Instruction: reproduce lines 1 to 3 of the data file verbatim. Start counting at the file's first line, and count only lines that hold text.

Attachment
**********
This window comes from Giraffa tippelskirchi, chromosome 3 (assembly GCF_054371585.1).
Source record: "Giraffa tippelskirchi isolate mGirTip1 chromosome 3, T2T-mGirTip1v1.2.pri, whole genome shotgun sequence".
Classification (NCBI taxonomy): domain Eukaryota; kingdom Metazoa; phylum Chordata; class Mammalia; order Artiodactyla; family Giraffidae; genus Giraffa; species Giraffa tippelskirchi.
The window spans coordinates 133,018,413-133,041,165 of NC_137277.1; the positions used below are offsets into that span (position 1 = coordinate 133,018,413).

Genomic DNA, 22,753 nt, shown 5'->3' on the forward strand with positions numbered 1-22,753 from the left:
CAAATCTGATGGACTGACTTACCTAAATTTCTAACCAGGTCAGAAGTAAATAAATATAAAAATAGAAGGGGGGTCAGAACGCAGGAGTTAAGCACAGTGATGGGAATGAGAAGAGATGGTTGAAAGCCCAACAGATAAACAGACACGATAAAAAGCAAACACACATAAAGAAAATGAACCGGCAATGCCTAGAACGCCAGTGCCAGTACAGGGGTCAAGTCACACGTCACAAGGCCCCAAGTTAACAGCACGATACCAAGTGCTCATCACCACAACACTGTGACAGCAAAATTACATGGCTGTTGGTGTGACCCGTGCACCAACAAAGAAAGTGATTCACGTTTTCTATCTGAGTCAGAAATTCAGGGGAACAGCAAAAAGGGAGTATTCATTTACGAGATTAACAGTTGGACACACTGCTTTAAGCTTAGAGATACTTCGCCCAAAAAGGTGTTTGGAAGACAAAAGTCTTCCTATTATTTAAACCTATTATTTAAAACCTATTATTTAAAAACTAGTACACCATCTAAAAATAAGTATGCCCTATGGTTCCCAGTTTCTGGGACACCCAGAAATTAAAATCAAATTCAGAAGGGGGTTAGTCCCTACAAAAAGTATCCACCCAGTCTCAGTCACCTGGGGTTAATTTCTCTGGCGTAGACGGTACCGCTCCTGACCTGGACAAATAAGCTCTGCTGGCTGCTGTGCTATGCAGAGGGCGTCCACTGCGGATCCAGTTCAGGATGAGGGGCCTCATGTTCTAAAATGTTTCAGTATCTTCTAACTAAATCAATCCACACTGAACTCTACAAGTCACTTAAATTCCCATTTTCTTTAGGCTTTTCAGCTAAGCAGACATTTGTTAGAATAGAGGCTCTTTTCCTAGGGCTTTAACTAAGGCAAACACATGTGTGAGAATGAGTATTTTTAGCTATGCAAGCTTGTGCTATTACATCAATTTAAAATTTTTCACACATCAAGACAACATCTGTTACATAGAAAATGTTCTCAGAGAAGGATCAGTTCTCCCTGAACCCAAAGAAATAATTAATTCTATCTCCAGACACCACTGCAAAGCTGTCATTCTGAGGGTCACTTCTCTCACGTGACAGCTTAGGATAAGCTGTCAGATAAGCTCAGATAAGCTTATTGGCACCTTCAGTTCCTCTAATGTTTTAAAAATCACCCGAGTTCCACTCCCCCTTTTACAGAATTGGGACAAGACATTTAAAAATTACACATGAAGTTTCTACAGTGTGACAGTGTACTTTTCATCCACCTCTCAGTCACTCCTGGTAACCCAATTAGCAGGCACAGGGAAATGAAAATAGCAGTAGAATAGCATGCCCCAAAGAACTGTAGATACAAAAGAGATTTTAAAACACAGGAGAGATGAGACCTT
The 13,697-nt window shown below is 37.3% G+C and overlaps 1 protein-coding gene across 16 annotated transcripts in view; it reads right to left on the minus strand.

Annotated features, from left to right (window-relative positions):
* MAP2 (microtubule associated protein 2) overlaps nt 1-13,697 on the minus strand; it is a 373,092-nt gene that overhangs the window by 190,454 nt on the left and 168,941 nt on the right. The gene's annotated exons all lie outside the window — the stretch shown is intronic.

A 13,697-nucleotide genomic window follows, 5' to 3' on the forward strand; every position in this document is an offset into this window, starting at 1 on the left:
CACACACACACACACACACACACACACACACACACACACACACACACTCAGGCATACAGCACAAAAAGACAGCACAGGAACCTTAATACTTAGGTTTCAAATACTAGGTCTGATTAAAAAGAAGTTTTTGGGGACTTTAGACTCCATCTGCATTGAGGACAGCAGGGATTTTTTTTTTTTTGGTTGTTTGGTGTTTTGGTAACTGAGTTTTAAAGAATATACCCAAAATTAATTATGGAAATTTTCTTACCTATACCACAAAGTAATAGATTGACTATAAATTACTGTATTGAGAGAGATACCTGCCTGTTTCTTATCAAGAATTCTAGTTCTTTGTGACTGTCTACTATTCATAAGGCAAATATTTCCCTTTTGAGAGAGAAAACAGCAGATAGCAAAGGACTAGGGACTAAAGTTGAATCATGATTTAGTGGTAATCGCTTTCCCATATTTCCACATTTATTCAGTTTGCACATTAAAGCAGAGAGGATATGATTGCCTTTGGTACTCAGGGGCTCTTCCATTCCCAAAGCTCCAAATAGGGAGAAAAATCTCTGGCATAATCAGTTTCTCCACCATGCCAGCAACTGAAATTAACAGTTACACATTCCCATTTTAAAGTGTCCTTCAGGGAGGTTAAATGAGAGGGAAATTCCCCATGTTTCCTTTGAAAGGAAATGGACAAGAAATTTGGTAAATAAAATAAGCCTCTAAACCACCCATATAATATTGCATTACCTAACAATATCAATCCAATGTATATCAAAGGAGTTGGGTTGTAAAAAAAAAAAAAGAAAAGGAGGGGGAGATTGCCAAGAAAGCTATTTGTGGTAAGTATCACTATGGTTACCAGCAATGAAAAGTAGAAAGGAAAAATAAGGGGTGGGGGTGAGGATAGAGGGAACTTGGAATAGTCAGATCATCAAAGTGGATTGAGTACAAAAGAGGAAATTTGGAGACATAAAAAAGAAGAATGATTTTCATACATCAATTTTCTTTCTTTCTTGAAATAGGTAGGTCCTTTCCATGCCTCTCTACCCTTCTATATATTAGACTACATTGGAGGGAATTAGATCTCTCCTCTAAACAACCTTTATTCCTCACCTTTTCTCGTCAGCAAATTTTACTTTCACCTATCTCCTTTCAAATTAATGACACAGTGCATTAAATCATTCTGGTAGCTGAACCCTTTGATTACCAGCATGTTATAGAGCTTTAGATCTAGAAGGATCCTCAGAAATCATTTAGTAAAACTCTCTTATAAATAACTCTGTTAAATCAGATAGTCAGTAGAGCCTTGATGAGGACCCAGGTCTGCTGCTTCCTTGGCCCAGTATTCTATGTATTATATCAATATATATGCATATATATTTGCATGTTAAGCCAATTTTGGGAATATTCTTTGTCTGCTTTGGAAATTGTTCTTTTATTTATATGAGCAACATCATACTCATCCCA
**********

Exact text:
This window comes from Giraffa tippelskirchi, chromosome 3 (assembly GCF_054371585.1).
Source record: "Giraffa tippelskirchi isolate mGirTip1 chromosome 3, T2T-mGirTip1v1.2.pri, whole genome shotgun sequence".
Classification (NCBI taxonomy): domain Eukaryota; kingdom Metazoa; phylum Chordata; class Mammalia; order Artiodactyla; family Giraffidae; genus Giraffa; species Giraffa tippelskirchi.